This article explores the relationship between quantum computing and encryption, detailing that while quantum computers could break current encryption methods, this threat is not immediate due to technological limitations. It also highlights ongoing work in creating quantum-resistant encryption to secure our digital future.
Quantum computing has been a topic of interest for technologists, cryptographers, and security professionals for quite a while. The prospect of quantum computers, with their massive computational power, and potential for breaking existing encryption schemes has been a matter of ongoing discussion.
Quantum computers work fundamentally different from classical computers. Instead of bits, they operate on quantum bits or qubits, which can exist in multiple states at once, a property known as superposition (the ability of a qubit to represent multiple states simultaneously). This, combined with another quantum property called entanglement (where qubits become correlated with each other in a non-classical way), could potentially allow quantum computers to process information at rates exponentially faster than classical computers.
The current challenge
However, building a stable and large-scale quantum computer is still a significant engineering challenge, as quantum states are very delicate and easily disturbed (quantum states collapse when measured or interacted with the environment). This is one of the reasons why the development of quantum computing technology hasn’t progressed as fast as some might have hoped or feared.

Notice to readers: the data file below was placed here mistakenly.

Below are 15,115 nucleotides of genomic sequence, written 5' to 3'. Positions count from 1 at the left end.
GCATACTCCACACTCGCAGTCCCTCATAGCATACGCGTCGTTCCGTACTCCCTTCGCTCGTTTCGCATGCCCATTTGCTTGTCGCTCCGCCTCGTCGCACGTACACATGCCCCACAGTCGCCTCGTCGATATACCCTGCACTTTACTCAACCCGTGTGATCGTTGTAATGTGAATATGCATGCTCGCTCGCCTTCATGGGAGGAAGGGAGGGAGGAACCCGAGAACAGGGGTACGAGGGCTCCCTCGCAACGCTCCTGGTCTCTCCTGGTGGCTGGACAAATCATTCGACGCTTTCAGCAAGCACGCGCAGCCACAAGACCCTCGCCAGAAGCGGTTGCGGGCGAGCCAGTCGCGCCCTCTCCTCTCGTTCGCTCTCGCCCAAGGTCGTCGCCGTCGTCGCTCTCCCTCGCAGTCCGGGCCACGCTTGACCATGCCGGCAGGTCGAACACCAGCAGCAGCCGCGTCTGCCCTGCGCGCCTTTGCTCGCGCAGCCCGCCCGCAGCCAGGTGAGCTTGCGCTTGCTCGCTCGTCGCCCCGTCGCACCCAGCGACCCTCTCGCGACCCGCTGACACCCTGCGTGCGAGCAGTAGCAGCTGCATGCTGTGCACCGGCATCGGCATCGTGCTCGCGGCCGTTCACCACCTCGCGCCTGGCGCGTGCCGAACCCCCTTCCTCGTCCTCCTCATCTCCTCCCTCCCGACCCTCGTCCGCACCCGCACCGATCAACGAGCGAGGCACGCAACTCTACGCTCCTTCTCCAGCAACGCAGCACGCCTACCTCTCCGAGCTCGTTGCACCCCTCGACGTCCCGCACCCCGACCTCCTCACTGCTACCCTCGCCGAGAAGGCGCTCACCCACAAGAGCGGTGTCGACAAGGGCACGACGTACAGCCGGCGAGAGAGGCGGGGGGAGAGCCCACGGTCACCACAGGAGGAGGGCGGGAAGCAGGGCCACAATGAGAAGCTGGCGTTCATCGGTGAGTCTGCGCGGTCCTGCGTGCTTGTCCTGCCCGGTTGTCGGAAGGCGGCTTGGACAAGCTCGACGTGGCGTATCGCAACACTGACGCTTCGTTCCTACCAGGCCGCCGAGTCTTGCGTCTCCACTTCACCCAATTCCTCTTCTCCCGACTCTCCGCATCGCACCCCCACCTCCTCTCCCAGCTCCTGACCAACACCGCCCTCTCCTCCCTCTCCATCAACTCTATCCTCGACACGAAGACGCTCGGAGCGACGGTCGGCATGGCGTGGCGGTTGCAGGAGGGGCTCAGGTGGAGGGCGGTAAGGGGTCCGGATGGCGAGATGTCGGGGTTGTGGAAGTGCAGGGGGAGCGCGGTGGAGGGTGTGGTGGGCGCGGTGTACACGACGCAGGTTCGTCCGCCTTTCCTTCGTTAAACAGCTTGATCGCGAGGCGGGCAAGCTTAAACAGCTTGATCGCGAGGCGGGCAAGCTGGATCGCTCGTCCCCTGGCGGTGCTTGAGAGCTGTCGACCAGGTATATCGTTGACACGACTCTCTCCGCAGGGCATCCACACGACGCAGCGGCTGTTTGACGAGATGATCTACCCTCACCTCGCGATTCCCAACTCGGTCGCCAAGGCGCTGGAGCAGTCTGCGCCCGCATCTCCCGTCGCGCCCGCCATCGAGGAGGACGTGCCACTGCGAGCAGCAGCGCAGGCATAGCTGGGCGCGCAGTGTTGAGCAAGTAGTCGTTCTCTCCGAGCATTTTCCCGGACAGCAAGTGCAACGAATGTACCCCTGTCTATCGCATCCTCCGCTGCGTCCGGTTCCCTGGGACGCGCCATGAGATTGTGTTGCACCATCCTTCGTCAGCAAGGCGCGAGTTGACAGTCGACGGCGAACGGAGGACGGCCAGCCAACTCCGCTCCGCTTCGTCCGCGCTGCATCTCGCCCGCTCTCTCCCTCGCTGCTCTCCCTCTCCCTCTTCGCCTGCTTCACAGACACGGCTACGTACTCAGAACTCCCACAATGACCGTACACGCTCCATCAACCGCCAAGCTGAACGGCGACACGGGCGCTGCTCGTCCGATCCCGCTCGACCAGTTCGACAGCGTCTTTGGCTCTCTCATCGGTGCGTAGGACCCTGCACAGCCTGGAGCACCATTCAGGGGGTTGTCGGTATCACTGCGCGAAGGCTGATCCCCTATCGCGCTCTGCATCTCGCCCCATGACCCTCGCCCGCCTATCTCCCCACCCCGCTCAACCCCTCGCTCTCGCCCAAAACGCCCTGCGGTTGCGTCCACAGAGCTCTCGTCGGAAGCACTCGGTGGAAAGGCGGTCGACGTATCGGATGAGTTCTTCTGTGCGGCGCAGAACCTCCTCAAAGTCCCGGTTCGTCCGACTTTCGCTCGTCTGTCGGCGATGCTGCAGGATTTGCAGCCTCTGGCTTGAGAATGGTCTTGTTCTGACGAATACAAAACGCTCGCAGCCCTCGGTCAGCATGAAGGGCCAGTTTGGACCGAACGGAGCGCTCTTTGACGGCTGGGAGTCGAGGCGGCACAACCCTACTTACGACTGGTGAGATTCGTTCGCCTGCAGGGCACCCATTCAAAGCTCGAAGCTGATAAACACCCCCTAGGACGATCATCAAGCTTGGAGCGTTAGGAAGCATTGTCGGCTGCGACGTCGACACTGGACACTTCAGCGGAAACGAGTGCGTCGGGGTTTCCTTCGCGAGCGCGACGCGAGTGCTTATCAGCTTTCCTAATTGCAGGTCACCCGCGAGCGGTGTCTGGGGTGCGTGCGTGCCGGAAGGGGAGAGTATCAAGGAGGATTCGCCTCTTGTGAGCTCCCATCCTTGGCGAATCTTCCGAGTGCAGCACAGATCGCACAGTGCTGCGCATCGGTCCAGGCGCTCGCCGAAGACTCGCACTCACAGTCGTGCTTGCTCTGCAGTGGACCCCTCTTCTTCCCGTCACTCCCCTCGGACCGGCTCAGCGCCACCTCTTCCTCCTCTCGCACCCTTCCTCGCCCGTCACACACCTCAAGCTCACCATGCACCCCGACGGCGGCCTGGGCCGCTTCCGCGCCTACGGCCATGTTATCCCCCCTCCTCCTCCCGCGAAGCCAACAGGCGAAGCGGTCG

The first publicly known algorithm that could theoretically break the widely used RSA and ECC encryption was introduced by Peter Shor in 1994. His algorithm, known as Shor’s algorithm, leveraged the principles of quantum mechanics, but it was purely theoretical at the time and required a fully functional quantum computer to implement - a technology that was not available back then and is still in the early stages of development today.
Over the next 5 years, we can expect to see continued, incremental progress in quantum computing. Developers will work on building qubits with longer coherence times, reducing error rates, and expanding the number of qubits that can be entangled. We’ll likely see quantum computers in the range of thousands of qubits. While this represents meaningful progress, it will likely still fall well short of what’s required to break common encryption schemes.
In 2019, researchers from Google and KTH Royal Institute of Technology published a paper estimating that a quantum computer with 20 million qubits would be able to break 2048-bit RSA encryption in approximately 8 hours. This provided an early benchmark for the scale of quantum computers that would be required to challenge certain public-key encryption standards.
Progress toward this goal accelerated in 2022 when IBM unveiled their newest quantum processor called Osprey, which had 433 qubits. While this represented a major increase in qubit number compared to previous processors, it was still massively short of the 20 million qubits estimated to be needed to break RSA 2048 according to the 2019 research. IBM’s Osprey provided further evidence that significantly larger quantum computers would be required to achieve encryption cracking capabilities.